Plugging the leaks

Climate impact models are used, along with crop yield, and hydrology models for instance, to inform far reaching decision-making. Climate research institutions are under pressure to build more accurate, more complex models that incorporate not only the physical climate, but also ecosystem processes and perhaps eventually, economic impacts. Testing and quality control should of course accompany these model developments, and it is to the credit of the modeling groups that they archive enough information in the public archives of CMIP3 and now CMIP5 that we can do these tests independently, assess the remaining problems and hopefully improve the predictions.

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54 comments on this post.
  1. Martin Jackson:

    The weather changed a lot and the balance on earth far form the normal values. The hydrology tool serves a different purpose than a climate simulation. It is trivial that the continuity equation has to be fullfiled exactly as movement of water through land is calculated as a result, and the overall balance is a test, that no systematic shifts occur distorting the very result one is about.

  2. Martin Jackson:

    The hydrology tool serves a different purpose than a climate simulation. It is trivial that the continuity equation has to be fullfiled exactly as movement of water through land is calculated as a result, and the overall balance is a test, that no systematic shifts occur distorting the very result one is about.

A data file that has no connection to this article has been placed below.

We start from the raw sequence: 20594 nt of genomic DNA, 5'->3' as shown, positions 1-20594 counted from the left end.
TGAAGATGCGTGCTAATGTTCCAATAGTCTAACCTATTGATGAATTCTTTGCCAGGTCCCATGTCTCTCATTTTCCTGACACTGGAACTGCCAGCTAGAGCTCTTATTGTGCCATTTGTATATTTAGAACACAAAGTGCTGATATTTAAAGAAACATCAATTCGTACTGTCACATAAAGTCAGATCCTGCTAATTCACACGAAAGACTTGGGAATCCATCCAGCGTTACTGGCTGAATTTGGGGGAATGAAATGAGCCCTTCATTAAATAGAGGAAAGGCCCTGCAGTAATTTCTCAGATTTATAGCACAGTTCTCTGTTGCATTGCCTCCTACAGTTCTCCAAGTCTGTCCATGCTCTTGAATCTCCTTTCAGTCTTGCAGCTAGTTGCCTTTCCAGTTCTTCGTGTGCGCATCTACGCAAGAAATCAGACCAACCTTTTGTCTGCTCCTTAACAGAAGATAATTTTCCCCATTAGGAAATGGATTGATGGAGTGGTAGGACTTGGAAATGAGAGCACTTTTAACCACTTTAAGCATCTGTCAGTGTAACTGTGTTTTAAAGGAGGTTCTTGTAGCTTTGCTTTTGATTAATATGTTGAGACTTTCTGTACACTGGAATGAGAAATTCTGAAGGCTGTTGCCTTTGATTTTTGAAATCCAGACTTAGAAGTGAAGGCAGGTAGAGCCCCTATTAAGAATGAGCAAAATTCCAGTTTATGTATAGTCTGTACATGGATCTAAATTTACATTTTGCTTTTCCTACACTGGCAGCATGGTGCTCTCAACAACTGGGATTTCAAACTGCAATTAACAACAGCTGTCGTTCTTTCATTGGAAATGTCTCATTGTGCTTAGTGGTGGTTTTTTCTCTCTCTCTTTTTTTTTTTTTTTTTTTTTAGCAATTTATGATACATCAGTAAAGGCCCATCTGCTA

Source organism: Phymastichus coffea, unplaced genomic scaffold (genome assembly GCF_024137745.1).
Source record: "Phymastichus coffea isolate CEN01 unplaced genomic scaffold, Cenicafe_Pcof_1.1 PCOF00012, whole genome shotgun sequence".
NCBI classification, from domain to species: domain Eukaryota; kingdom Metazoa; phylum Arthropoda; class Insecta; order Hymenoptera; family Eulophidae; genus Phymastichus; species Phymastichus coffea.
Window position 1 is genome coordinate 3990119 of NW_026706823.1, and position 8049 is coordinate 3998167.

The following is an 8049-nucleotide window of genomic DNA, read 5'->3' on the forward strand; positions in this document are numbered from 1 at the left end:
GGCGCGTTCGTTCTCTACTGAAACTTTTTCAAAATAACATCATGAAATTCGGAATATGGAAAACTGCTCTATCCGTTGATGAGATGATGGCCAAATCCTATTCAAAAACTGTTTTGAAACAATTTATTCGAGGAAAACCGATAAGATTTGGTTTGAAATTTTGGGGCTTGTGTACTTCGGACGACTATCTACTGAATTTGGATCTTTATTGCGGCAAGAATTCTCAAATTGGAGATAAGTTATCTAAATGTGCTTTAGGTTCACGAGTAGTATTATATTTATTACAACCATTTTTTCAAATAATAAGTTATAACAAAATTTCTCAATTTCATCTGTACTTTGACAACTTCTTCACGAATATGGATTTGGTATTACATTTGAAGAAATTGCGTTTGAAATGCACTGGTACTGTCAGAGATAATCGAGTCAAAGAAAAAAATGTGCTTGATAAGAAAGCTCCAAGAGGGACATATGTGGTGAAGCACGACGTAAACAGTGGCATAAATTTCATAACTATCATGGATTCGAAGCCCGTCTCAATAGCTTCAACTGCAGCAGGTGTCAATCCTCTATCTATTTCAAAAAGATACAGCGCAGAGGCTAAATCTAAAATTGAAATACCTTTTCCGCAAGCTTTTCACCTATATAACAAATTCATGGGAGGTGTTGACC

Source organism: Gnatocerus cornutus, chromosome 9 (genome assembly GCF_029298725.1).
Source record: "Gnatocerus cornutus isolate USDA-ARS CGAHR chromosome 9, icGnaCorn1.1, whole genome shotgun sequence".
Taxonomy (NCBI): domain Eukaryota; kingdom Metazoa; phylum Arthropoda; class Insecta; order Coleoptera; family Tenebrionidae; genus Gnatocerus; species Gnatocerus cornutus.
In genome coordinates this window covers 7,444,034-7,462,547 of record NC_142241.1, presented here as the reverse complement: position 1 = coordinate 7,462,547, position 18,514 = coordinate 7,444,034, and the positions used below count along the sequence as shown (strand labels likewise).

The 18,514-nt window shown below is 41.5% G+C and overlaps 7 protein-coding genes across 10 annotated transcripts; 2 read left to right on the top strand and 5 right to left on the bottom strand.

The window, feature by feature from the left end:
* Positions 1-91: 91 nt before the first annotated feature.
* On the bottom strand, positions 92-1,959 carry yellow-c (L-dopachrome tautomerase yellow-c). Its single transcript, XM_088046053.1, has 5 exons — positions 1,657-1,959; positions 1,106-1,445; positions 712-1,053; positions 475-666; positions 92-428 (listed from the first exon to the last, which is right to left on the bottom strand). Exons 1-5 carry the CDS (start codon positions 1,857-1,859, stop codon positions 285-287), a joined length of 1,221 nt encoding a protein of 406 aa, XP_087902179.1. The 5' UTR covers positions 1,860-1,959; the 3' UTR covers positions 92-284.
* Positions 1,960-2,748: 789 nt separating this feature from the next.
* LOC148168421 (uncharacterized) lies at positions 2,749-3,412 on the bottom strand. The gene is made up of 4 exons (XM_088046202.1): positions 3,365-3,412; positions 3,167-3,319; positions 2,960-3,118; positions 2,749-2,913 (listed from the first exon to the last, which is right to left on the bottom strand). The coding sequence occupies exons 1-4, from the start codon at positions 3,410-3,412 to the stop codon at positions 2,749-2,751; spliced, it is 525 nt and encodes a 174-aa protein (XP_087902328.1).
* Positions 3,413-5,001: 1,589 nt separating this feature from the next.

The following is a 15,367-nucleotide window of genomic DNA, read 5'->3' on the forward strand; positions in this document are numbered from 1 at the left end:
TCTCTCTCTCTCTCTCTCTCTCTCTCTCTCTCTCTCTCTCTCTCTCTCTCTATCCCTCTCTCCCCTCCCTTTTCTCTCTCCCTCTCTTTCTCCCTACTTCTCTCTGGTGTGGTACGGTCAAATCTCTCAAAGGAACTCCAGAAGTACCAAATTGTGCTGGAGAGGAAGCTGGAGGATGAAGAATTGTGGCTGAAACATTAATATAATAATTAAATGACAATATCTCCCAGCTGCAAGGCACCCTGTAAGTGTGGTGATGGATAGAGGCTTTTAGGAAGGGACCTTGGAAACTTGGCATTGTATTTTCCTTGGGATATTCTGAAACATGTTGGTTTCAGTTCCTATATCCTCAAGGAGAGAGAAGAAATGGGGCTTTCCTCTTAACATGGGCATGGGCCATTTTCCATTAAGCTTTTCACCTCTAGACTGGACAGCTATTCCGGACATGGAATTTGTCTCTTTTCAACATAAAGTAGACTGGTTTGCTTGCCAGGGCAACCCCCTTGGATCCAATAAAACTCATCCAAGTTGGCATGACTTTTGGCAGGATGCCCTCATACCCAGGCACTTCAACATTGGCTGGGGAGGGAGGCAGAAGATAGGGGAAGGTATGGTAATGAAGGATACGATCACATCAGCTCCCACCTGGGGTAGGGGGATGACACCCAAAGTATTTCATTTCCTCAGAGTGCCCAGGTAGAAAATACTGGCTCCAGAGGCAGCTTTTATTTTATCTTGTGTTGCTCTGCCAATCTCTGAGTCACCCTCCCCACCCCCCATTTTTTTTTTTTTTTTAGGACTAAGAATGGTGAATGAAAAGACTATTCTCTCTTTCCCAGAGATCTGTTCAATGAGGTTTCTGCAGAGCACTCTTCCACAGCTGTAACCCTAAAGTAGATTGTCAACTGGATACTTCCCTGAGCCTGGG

3. Patrick 027:

    Re wind at equator – I think I remember seeing it described similiarly (qualitatively, not meant to suggest ~1000 mph) that the air ‘slips’ westward due to the Earth’s rotation there – in a geology book focussed on the creation and movement/collision/breakup of continents, which perhaps didn’t want to get into topics of conservation of momentum (angular or otherwise), etc (PS of course this will come up when discussing the outer core, but anyway…). In a sense this is true – with viscosity tending to keep the air rotating with the planet, while other motions redistribute angular momentum and so the air ‘slips’ west or east (setting aside the north-south portion of the coriolis effect acting on east-west winds)… Perhaps this is where Harold Pierce Jr. got the idea. (And of course, if the solid+liquid Earth were not already adjusted to the centrifugal component of local gravity, surface pressure would indeed increase toward lower latitudes – on the other hand, if the Earth stopped rotating, the air and water would fall polewards (until the solid Earth caught up).

  4. Patrick 027:

    … of course one must get into the pressure variations too as the wind away from the surface on the synoptic scale at latitudes not too close to the equator tends toward geostrophy … oh never mind, out of time…